But how shall heralds of salvation preach him with permanent success, unless they are his own appointed messengers receiving a commission from him? It is of those preachers only, sent by divine commission, that we are to understand the words of the prophet (Isaias, 52:7): How joyous the approach of those preachers of the gospel, who announce to us peace, reconciliation with God, and all good things conducive to salvation!

As it is written (Isaias 52:7), “How beautiful.” i.e., such a mission from God is necessary, in order that the teachers would be the true heralds of salvation, in whom shall be verified the words of the prophet, “How beautiful,” &c. These words, in their literal and primary signification, refer to the messengers who first brought the news of the return of the Jews from the Babylonish captivity, and in their mystical signification, to the preachers of the Gospel. The Apostle here follows, with the omission of the unimportant words, (upon the mountains), the Hebrew version, which runs thus: “How beautiful upon the mountains are the feet of him that bringeth good tidings, and that preacheth peace; of him that sheweth forth good,” &c. The quotation differs widely from the Septuagint, which most probably had been corrupted in this passage of Isaias.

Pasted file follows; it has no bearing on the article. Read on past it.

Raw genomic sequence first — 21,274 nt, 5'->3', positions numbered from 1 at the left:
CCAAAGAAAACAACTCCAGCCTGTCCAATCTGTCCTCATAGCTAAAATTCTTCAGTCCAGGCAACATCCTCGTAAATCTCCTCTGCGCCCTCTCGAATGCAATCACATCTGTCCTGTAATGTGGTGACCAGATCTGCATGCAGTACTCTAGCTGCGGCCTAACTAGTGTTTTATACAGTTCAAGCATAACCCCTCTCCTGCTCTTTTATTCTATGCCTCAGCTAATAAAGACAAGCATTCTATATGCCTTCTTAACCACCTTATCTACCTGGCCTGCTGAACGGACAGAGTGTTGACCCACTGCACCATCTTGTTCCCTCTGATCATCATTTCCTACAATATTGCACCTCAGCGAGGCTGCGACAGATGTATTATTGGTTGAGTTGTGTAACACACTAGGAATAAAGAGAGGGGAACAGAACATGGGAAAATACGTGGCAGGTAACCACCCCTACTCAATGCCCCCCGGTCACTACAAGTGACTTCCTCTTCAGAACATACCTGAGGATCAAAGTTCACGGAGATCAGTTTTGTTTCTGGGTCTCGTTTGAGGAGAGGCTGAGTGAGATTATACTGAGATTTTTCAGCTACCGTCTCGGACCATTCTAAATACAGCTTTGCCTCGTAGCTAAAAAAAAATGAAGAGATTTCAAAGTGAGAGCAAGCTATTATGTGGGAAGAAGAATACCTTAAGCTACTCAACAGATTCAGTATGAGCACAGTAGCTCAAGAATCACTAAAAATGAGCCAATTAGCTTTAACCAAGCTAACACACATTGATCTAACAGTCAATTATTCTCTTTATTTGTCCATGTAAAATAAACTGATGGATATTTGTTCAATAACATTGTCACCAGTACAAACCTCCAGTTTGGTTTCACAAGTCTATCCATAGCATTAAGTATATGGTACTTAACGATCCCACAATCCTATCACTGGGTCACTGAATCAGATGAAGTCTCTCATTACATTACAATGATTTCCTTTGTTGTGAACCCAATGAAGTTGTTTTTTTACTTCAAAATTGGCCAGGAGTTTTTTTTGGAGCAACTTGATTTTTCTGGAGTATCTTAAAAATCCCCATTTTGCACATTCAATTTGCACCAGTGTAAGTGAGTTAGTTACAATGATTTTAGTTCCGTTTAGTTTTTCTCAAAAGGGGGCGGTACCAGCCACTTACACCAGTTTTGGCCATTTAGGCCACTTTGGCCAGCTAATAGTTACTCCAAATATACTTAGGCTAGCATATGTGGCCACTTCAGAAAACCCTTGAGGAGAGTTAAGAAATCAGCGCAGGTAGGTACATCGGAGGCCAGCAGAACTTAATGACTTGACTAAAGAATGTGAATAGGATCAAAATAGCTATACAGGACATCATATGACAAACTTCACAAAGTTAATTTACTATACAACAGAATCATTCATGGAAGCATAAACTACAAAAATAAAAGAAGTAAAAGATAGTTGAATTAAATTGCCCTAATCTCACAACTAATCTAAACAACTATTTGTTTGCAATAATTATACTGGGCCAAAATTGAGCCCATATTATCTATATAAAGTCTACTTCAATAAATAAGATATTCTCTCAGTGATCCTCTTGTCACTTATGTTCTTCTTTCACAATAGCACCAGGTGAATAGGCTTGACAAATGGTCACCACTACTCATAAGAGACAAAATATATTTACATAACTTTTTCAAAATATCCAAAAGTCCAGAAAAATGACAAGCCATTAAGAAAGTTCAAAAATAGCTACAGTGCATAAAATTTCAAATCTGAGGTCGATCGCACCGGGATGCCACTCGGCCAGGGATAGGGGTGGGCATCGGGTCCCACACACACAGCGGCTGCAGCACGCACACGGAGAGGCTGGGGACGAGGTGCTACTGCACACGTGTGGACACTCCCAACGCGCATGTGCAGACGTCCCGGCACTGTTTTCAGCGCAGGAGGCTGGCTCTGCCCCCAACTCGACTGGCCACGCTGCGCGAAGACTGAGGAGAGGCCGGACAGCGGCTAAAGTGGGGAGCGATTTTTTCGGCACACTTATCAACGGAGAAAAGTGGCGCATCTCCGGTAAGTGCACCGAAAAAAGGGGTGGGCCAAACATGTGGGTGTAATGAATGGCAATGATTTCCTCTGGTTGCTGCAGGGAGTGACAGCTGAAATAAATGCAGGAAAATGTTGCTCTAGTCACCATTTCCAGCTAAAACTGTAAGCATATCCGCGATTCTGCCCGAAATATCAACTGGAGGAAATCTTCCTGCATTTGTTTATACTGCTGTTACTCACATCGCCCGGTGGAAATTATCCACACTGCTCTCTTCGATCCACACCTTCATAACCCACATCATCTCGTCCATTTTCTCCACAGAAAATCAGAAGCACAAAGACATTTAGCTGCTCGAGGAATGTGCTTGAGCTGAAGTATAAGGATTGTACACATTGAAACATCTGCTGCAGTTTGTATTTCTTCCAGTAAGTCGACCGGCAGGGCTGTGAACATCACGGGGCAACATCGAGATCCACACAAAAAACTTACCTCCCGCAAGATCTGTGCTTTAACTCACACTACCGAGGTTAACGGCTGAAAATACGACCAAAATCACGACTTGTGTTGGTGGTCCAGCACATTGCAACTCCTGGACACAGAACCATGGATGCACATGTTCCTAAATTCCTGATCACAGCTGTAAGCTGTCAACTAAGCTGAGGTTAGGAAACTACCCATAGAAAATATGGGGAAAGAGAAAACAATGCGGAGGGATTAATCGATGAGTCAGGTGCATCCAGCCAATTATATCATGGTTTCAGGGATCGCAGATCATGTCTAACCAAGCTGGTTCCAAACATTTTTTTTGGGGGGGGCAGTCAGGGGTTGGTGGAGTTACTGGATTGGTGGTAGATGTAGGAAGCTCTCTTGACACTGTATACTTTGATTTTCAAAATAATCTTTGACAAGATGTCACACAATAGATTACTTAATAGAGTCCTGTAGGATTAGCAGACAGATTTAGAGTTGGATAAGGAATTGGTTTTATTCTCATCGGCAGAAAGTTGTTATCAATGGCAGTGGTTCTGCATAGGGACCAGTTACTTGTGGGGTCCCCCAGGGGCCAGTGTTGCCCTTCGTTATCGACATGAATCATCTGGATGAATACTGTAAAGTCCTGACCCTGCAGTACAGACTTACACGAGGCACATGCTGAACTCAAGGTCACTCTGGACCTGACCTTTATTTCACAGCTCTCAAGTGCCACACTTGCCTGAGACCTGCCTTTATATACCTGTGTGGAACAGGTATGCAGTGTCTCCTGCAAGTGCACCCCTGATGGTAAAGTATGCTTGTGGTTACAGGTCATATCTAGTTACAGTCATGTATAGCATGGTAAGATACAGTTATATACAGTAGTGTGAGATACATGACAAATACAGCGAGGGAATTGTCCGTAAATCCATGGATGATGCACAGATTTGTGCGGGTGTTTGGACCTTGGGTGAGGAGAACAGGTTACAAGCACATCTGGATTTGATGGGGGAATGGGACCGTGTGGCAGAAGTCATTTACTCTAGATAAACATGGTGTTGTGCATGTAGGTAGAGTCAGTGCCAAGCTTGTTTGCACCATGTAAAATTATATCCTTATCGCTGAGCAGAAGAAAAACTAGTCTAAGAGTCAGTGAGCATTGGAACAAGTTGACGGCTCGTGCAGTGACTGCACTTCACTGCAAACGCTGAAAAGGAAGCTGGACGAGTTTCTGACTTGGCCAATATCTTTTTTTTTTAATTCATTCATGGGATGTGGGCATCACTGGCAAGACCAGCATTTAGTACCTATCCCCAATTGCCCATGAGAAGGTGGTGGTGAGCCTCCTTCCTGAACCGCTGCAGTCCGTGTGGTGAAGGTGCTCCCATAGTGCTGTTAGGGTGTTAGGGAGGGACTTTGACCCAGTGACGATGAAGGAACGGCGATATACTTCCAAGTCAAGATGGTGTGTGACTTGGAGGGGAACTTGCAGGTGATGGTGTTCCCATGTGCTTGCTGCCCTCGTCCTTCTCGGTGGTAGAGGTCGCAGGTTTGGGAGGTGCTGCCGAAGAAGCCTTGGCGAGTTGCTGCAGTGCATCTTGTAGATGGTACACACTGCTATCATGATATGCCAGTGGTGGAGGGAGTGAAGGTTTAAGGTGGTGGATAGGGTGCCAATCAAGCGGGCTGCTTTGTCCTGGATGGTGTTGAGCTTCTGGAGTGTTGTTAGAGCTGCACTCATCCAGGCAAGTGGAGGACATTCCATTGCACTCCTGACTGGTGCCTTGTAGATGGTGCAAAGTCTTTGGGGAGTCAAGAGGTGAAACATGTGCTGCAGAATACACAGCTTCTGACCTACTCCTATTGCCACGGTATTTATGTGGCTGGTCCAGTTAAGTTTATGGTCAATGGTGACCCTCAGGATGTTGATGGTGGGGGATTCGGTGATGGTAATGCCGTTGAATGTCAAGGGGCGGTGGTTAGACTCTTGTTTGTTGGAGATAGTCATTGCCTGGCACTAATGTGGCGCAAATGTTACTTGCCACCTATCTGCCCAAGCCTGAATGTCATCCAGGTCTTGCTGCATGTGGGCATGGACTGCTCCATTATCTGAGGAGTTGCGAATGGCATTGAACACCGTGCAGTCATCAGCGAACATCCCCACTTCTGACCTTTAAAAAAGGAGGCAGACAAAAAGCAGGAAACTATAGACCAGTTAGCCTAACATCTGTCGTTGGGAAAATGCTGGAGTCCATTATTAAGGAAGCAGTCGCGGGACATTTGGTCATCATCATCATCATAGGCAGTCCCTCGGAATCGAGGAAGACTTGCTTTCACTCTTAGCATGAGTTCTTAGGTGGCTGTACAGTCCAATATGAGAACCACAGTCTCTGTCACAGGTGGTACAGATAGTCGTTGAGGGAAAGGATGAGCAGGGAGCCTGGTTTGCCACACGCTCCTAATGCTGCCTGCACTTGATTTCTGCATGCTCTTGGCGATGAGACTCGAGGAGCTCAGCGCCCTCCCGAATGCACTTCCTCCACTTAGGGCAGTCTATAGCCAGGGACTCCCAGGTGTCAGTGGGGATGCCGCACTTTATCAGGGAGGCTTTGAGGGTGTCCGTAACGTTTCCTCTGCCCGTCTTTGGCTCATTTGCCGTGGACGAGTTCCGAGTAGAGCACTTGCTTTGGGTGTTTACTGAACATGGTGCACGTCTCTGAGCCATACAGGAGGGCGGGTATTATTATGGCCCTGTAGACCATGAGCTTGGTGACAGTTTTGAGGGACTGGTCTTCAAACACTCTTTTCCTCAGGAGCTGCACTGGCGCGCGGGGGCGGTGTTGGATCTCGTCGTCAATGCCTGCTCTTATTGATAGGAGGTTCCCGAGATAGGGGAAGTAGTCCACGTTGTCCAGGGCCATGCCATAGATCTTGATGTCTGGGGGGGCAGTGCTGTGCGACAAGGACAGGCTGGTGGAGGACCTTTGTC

Rom 10:16 But all do not obey the gospel. For Isaias saith: Lord, who hath believed our report? ‎

But, although the advent of the heralds of salvation is thus pleasing; still, all men do not obey the gospel. This, however, is not to be wondered at; since, it was predicted by Isaias, who, in the person of the Apostle, says, “how few have believed and obeyed the words they heard from us.”

“Our report,” in Greek, τῇ ἀκουῇ ἡμῶν, our hearing, or the doctrine heard from our preaching. He answers the objection by showing that this obduracy was predicted by Isaias.

Rom 10:17 Faith then cometh by hearing; and hearing by the word of Christ. ‎

From the foregoing (14–19), I conclude that faith comes from hearing, and the hearing, from which faith springs, comes from preaching the word of God.

This is the point which he wished to establish (verse 14), “How shall they believe him, of whom they have not heard? “And hearing by the word of Christ.” In the ordinary Greek, ῤήματος θεου, the word of God. The chief MSS. have, Χριστου, “of Christ.”

Rom 10:18 But I say: Have they not heard? Yes, verily: Their sound hath gone forth into all the earth: and their words unto the ends of the whole world.